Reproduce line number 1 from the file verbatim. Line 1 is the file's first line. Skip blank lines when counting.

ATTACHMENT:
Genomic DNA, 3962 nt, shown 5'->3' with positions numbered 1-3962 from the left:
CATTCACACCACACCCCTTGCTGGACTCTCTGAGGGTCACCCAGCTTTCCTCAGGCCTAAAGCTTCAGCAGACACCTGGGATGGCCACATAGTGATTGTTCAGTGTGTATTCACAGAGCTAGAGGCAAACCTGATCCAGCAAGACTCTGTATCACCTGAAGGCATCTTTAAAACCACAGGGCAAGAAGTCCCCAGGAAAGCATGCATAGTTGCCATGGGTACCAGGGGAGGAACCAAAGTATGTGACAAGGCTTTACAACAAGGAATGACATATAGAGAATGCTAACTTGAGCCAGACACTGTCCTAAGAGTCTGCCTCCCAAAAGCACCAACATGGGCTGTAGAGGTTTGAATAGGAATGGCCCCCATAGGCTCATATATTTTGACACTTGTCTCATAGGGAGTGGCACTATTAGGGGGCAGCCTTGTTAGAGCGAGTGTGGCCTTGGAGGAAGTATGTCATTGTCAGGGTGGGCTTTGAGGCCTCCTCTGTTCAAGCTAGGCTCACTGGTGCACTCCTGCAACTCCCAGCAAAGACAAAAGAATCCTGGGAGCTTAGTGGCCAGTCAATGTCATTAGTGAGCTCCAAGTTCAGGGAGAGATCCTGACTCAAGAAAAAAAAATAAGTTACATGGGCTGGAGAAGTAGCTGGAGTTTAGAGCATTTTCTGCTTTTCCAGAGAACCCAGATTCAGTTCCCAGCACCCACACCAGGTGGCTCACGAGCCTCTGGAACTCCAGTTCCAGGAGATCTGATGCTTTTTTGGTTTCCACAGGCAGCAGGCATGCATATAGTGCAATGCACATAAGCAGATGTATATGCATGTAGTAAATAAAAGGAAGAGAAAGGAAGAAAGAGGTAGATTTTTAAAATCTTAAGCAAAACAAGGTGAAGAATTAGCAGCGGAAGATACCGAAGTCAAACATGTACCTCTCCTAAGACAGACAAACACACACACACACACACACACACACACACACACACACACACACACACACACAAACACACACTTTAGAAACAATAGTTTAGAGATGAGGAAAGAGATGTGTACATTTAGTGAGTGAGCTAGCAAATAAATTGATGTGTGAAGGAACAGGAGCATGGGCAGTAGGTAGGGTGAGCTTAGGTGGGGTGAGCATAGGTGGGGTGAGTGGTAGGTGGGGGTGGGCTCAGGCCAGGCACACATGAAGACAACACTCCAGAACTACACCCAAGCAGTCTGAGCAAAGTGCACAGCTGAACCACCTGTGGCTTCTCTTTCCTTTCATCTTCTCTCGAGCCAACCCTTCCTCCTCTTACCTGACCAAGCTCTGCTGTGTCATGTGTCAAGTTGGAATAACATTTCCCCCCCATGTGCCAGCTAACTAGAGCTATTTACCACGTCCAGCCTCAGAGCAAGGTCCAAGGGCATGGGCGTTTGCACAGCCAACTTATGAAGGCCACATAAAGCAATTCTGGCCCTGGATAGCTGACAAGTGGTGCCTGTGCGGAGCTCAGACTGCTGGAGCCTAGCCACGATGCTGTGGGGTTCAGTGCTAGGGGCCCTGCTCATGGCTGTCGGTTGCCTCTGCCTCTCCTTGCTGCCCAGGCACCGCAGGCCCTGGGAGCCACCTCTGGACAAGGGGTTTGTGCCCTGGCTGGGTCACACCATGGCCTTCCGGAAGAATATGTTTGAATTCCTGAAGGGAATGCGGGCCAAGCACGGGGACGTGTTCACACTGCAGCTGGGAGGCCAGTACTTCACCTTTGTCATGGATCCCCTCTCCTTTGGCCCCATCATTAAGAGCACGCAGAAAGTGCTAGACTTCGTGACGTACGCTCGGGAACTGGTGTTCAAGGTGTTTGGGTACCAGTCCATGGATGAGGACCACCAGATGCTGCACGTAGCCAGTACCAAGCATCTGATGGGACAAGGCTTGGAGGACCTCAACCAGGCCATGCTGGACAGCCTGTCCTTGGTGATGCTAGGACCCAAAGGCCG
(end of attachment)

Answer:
Genomic DNA, 3962 nt, shown 5'->3' with positions numbered 1-3962 from the left: